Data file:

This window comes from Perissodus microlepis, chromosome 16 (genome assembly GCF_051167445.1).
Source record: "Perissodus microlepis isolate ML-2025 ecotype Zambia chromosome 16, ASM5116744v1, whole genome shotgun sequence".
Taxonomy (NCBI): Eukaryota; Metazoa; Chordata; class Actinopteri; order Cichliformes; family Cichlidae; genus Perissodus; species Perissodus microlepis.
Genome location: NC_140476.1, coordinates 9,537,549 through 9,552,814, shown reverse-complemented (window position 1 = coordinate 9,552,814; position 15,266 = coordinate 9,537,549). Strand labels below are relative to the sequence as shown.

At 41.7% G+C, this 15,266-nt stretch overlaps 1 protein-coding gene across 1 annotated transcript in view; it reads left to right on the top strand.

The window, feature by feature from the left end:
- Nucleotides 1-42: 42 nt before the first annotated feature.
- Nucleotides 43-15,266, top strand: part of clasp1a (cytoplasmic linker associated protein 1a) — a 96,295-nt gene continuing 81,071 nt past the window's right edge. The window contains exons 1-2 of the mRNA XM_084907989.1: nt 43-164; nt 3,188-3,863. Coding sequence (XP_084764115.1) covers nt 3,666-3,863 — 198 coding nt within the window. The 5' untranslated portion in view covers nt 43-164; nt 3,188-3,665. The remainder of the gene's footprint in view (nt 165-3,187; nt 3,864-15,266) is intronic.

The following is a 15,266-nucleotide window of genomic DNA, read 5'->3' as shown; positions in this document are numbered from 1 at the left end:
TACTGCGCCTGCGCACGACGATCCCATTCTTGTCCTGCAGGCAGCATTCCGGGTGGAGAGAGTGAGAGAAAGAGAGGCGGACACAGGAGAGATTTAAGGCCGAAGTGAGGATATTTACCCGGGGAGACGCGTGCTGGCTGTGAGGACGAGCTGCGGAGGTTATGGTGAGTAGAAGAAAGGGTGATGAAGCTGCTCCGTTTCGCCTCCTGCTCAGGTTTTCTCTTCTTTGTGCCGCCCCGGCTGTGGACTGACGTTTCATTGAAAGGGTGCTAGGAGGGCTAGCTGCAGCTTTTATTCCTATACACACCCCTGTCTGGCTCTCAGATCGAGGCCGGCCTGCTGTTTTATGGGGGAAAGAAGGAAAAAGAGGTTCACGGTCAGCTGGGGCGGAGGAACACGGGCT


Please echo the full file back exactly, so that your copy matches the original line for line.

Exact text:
This window comes from Perissodus microlepis, chromosome 16 (genome assembly GCF_051167445.1).
Source record: "Perissodus microlepis isolate ML-2025 ecotype Zambia chromosome 16, ASM5116744v1, whole genome shotgun sequence".
Taxonomy (NCBI): Eukaryota; Metazoa; Chordata; class Actinopteri; order Cichliformes; family Cichlidae; genus Perissodus; species Perissodus microlepis.
Genome location: NC_140476.1, coordinates 9,537,549 through 9,552,814, shown reverse-complemented (window position 1 = coordinate 9,552,814; position 15,266 = coordinate 9,537,549). Strand labels below are relative to the sequence as shown.

At 41.7% G+C, this 15,266-nt stretch overlaps 1 protein-coding gene across 1 annotated transcript in view; it reads left to right on the top strand.

The window, feature by feature from the left end:
- Nucleotides 1-42: 42 nt before the first annotated feature.
- Nucleotides 43-15,266, top strand: part of clasp1a (cytoplasmic linker associated protein 1a) — a 96,295-nt gene continuing 81,071 nt past the window's right edge. The window contains exons 1-2 of the mRNA XM_084907989.1: nt 43-164; nt 3,188-3,863. Coding sequence (XP_084764115.1) covers nt 3,666-3,863 — 198 coding nt within the window. The 5' untranslated portion in view covers nt 43-164; nt 3,188-3,665. The remainder of the gene's footprint in view (nt 165-3,187; nt 3,864-15,266) is intronic.

The following is a 15,266-nucleotide window of genomic DNA, read 5'->3' as shown; positions in this document are numbered from 1 at the left end:
TACTGCGCCTGCGCACGACGATCCCATTCTTGTCCTGCAGGCAGCATTCCGGGTGGAGAGAGTGAGAGAAAGAGAGGCGGACACAGGAGAGATTTAAGGCCGAAGTGAGGATATTTACCCGGGGAGACGCGTGCTGGCTGTGAGGACGAGCTGCGGAGGTTATGGTGAGTAGAAGAAAGGGTGATGAAGCTGCTCCGTTTCGCCTCCTGCTCAGGTTTTCTCTTCTTTGTGCCGCCCCGGCTGTGGACTGACGTTTCATTGAAAGGGTGCTAGGAGGGCTAGCTGCAGCTTTTATTCCTATACACACCCCTGTCTGGCTCTCAGATCGAGGCCGGCCTGCTGTTTTATGGGGGAAAGAAGGAAAAAGAGGTTCACGGTCAGCTGGGGCGGAGGAACACGGGCT